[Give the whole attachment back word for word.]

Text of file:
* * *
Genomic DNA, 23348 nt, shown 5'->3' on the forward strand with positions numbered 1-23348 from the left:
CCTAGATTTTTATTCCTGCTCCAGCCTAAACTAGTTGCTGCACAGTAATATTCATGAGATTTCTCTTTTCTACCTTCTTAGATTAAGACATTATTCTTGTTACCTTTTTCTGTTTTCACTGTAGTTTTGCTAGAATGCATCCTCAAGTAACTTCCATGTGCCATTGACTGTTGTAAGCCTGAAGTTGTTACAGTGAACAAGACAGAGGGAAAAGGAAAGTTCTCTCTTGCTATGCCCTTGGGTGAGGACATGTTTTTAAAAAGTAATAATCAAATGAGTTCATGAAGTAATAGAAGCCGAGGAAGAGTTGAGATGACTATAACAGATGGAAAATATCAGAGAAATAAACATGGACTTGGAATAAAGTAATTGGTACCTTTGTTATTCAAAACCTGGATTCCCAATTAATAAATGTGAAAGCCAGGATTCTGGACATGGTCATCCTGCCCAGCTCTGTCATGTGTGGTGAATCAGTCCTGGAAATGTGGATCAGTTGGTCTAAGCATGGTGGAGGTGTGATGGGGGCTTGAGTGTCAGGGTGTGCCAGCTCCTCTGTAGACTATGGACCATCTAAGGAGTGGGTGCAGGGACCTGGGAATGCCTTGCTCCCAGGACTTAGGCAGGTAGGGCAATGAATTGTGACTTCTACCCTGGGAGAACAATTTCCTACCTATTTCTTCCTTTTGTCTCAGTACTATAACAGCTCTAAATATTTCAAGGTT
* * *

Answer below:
Genomic DNA, 23348 nt, shown 5'->3' on the forward strand with positions numbered 1-23348 from the left:
CCTAGATTTTTATTCCTGCTCCAGCCTAAACTAGTTGCTGCACAGTAATATTCATGAGATTTCTCTTTTCTACCTTCTTAGATTAAGACATTATTCTTGTTACCTTTTTCTGTTTTCACTGTAGTTTTGCTAGAATGCATCCTCAAGTAACTTCCATGTGCCATTGACTGTTGTAAGCCTGAAGTTGTTACAGTGAACAAGACAGAGGGAAAAGGAAAGTTCTCTCTTGCTATGCCCTTGGGTGAGGACATGTTTTTAAAAAGTAATAATCAAATGAGTTCATGAAGTAATAGAAGCCGAGGAAGAGTTGAGATGACTATAACAGATGGAAAATATCAGAGAAATAAACATGGACTTGGAATAAAGTAATTGGTACCTTTGTTATTCAAAACCTGGATTCCCAATTAATAAATGTGAAAGCCAGGATTCTGGACATGGTCATCCTGCCCAGCTCTGTCATGTGTGGTGAATCAGTCCTGGAAATGTGGATCAGTTGGTCTAAGCATGGTGGAGGTGTGATGGGGGCTTGAGTGTCAGGGTGTGCCAGCTCCTCTGTAGACTATGGACCATCTAAGGAGTGGGTGCAGGGACCTGGGAATGCCTTGCTCCCAGGACTTAGGCAGGTAGGGCAATGAATTGTGACTTCTACCCTGGGAGAACAATTTCCTACCTATTTCTTCCTTTTGTCTCAGTACTATAACAGCTCTAAATATTTCAAGGTT